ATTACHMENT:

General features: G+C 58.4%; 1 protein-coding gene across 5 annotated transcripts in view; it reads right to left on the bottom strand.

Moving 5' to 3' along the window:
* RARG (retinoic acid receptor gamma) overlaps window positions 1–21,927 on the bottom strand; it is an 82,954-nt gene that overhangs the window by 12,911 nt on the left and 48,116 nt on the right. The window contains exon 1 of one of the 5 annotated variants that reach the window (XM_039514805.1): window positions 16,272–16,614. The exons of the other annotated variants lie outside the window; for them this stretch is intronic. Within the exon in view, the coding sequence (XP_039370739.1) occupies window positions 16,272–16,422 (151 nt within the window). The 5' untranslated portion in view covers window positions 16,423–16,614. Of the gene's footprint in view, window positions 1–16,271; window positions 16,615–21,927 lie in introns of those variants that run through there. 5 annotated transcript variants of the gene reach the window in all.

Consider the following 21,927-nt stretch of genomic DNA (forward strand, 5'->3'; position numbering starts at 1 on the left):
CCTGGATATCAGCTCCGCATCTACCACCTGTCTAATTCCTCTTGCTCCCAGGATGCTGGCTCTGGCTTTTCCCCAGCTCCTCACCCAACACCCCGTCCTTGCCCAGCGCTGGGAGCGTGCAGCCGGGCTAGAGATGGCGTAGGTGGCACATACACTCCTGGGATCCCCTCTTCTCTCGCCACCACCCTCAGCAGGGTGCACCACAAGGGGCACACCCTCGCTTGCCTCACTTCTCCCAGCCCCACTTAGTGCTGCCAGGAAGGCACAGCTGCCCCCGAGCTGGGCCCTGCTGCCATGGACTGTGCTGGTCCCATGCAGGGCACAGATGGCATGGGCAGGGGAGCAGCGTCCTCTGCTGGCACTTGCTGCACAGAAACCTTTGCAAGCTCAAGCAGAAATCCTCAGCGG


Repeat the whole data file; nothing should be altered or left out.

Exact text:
General features: G+C 58.4%; 1 protein-coding gene across 5 annotated transcripts in view; it reads right to left on the bottom strand.

Moving 5' to 3' along the window:
* RARG (retinoic acid receptor gamma) overlaps window positions 1–21,927 on the bottom strand; it is an 82,954-nt gene that overhangs the window by 12,911 nt on the left and 48,116 nt on the right. The window contains exon 1 of one of the 5 annotated variants that reach the window (XM_039514805.1): window positions 16,272–16,614. The exons of the other annotated variants lie outside the window; for them this stretch is intronic. Within the exon in view, the coding sequence (XP_039370739.1) occupies window positions 16,272–16,422 (151 nt within the window). The 5' untranslated portion in view covers window positions 16,423–16,614. Of the gene's footprint in view, window positions 1–16,271; window positions 16,615–21,927 lie in introns of those variants that run through there. 5 annotated transcript variants of the gene reach the window in all.

Consider the following 21,927-nt stretch of genomic DNA (forward strand, 5'->3'; position numbering starts at 1 on the left):
CCTGGATATCAGCTCCGCATCTACCACCTGTCTAATTCCTCTTGCTCCCAGGATGCTGGCTCTGGCTTTTCCCCAGCTCCTCACCCAACACCCCGTCCTTGCCCAGCGCTGGGAGCGTGCAGCCGGGCTAGAGATGGCGTAGGTGGCACATACACTCCTGGGATCCCCTCTTCTCTCGCCACCACCCTCAGCAGGGTGCACCACAAGGGGCACACCCTCGCTTGCCTCACTTCTCCCAGCCCCACTTAGTGCTGCCAGGAAGGCACAGCTGCCCCCGAGCTGGGCCCTGCTGCCATGGACTGTGCTGGTCCCATGCAGGGCACAGATGGCATGGGCAGGGGAGCAGCGTCCTCTGCTGGCACTTGCTGCACAGAAACCTTTGCAAGCTCAAGCAGAAATCCTCAGCGG